Praise God For What He Has Done For Us
This is both a benediction (good words spoken about the Lord Jesus Christ), and a doxology (declaring that glory shall come to Him). It is all about Jesus. Jesus loves us. Yes, we know the Father loves us but Jesus also was motivated by His own personal love for us, as well as His obedience to the Father. His death on the cross took away the bondage of sin, releasing us from its grip (Romans 6:12-14). His blood made atonement for us, buying us back from Satan's realm so that we can be forgiven (1 Peter 1:18-19).
The effect is to populate God's new kingdom with ransomed, redeemed, forgiven people. They all have access to Father God through Jesus Christ. Their priestly function is to intercede for the church and the world, to worship and to proclaim the once-for-ever sacrifice of Jesus to be effective in all who trust Him. In the Old Testament, only the Levites were allowed to be priests and they had a variety of functions. In the New Testament, all those who are trusting in the sacrifice of Jesus for their salvation are made priests – to pray and worship and serve the Lord by proclaiming His sacrifice as they explain the gospel.
In contrast to the power empires of earth, Revelation keeps on declaring that Jesus has that ultimate weighty presence which is unsurpassed by any. We call that 'glory'. Jesus promised that the climax of history would be the unveiling of Christ in all His glory (John 17:24). Moses wanted to see God's glory but God did not let him because it would consume him (Exodus 33:18-23). The disciples saw a glimpse on the Mount of Transfiguration (Matthew 17:2) and it validated that He was the Lord of Glory (2 Peter 1:16-18), but one day we shall see His glory as the whole of heaven is illuminated by Him (Revelation 21:23). We shall be able to stand before that powerful glory and even share in it when all sin is removed, and we stand before Him unashamed.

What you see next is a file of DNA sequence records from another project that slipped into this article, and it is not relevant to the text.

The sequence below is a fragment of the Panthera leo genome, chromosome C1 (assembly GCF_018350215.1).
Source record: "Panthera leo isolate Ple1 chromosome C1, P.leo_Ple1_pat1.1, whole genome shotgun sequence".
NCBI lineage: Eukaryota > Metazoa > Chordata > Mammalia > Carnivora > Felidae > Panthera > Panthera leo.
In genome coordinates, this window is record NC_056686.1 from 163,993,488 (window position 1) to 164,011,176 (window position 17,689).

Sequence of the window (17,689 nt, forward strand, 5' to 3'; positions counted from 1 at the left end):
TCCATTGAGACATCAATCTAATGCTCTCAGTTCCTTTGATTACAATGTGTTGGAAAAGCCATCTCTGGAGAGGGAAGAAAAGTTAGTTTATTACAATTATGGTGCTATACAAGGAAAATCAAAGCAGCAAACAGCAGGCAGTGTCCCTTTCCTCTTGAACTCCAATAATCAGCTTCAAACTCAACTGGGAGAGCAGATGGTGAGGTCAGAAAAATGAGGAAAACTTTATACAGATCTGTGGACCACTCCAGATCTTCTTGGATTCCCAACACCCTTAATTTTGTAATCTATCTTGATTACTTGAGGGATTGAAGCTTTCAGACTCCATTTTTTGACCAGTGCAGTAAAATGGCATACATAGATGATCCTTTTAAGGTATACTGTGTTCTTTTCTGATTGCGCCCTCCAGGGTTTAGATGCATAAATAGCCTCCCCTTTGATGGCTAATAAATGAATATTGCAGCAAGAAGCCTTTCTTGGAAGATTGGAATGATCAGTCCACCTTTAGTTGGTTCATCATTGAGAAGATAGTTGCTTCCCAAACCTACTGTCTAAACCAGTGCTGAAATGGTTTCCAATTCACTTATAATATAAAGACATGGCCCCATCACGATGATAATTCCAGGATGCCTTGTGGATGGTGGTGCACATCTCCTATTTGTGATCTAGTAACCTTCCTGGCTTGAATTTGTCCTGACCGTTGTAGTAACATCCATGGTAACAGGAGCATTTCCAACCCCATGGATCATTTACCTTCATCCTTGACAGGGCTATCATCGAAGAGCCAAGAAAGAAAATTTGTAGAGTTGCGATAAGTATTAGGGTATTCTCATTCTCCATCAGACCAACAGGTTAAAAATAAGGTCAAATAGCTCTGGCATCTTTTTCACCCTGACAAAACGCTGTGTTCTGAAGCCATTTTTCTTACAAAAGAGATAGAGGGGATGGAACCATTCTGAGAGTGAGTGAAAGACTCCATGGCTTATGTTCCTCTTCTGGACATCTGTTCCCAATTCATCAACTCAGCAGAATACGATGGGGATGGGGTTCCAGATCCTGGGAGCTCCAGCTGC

John is setting the scene. He wants his readers to desire Jesus and, as Peter says, "… what kind of people ought you to be? You ought to live holy and godly lives as you look forward to the day of God and speed its coming" (2 Peter 3:11-12). In other words, our anticipation of sharing His glory should motivate us to live a life which is worthy of Him. Revelation does not give us a load of rules to follow but reveals the character of the glorified Jesus, so that we might desire Him and not be afraid of Him (Revelation 1:17-18). This is as necessary in the workplace as in the church, in the home as in the community. Our lifestyle is governed by our hope. In times of trouble it is even more important to look ahead to what Jesus has promised and press on towards the goal of being received by the glorious Jesus (Philippians 3:14).
© Dr Paul Adams